When the developers FM Developments went into administration in 2009, it put in jeopardy a huge development scheme which was to fund the restoration of the historic Ury House. The size of Ury House meant that any scheme was going to have to be ambitious to provide sufficient funding and this one involved the building of 230 homes and the creation of a Jack Nicklaus-designed golf course. The developers had been praised for consulting with local residents and had the full support of the council for bringing jobs and no small measure of glamour to Stonehaven. Now, a year after the collapse, it’s still not clear if the scheme will proceed at all, leaving the spectacular ruins of Ury House at further risk of decline.
The first house had burnt down in 1645, and the second house was subsequently completely rebuilt as the Ury House we see today in 1855 for Alexander Baird in a fine Elizabethan style by the architect John Baird. Baird was one of the most successful of the architects working at this time even if he rarely followed fashion. His work at Ury was a continuation of the style of Wilkins and Burns they had developed 40 years earlier but was of a high quality which is still visible even today in the shell of the house. As a first stage of the work of the restoration, extensive scaffolding had been erected around the house in January 2009.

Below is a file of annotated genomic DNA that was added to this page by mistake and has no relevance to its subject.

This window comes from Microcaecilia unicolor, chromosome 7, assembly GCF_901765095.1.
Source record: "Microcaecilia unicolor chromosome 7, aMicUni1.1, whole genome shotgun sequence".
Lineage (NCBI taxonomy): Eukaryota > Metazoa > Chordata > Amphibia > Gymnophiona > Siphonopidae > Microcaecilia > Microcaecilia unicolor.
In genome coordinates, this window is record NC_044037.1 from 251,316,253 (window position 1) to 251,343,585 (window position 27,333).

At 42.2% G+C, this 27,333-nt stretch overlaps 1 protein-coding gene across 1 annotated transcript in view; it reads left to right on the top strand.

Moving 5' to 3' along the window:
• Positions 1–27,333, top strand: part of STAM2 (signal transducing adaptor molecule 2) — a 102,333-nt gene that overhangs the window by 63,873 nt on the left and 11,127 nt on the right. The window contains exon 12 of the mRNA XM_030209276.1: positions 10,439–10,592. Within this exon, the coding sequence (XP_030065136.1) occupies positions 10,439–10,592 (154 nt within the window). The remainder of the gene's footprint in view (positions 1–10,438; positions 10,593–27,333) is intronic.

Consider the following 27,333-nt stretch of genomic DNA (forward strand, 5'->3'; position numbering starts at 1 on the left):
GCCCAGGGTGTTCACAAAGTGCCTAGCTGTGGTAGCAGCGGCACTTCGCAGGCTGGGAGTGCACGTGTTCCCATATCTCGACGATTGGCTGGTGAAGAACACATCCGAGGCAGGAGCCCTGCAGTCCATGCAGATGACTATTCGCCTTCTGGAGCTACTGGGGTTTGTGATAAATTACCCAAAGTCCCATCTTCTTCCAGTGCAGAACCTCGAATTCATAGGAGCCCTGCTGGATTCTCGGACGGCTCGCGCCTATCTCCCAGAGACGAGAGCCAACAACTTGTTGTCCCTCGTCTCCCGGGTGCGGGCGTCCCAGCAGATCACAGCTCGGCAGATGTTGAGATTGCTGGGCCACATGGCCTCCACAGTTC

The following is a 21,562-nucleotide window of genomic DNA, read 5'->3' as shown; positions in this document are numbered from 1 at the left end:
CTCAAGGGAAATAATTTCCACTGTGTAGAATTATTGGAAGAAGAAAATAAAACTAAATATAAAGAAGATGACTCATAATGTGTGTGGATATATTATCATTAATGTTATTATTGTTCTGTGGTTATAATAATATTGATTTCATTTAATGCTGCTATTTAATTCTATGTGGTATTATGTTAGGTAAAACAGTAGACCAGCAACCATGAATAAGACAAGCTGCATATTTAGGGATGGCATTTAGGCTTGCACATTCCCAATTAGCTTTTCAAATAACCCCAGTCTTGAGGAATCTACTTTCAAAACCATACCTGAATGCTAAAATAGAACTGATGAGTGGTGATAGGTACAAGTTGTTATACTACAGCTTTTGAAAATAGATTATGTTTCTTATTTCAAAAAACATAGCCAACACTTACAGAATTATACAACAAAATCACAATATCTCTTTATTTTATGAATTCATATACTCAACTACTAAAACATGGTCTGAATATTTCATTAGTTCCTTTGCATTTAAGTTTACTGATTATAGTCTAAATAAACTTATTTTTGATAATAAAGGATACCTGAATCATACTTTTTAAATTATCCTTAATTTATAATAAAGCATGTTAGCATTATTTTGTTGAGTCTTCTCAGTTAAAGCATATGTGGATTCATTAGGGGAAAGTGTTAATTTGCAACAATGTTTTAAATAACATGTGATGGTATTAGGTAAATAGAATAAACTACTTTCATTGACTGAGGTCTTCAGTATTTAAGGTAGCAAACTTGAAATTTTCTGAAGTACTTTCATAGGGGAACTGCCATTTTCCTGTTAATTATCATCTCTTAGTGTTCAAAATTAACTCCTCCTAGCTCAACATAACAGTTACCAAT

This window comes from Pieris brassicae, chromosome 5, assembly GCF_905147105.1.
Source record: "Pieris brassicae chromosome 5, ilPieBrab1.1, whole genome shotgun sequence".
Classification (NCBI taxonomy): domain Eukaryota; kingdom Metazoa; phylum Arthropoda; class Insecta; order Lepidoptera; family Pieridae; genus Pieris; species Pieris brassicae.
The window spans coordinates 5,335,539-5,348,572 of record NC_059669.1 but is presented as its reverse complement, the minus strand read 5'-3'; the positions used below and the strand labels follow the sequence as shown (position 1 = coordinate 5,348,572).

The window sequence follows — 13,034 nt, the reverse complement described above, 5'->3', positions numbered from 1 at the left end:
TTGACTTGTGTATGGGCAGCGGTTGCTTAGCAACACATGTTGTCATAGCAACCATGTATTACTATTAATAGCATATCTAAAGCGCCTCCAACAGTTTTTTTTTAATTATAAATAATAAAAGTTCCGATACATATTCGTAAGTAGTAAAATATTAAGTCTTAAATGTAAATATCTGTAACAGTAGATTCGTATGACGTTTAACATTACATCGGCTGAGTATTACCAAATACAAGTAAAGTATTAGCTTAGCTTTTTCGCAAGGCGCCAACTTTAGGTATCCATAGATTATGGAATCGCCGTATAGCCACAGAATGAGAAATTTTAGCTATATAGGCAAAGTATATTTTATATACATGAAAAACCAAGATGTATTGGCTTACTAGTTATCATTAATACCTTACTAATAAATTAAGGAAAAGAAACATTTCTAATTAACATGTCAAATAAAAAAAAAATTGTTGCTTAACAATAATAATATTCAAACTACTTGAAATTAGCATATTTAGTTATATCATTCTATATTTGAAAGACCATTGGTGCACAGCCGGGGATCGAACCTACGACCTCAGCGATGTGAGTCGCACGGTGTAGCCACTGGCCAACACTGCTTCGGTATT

The proposals for redevelopment of the 1,500-acre estate included the conversion of the house into nine townhouses. Unlike in many other cases of ‘enabling development’ where the setting of the house is compromised through the encroachment of the housing, the plan put forward placed the residential estate well to the east of the house, thus protecting it. With the bankruptcy of FM Developments these plans have been thrown into doubt and local planning officers are now working on the assumption that the development will not go ahead – despite local councillors being determined to resurrect the scheme. Unfortunately the danger is now that another, less sympathetic, developer will take on the project but may try to cram more houses in or extend the area of the estate taken for housing. This would be a real shame. Although the ideal but unlikely outcome would be the restoration of the house as a single family home, this project had developed as a good example of enabling development practiced in the right way, with sensitive restoration of the main house, protection of the setting of the house, and productive use of the estate.
More details: ‘Future of Ury mansion site in doubt‘ [The Press and Journal]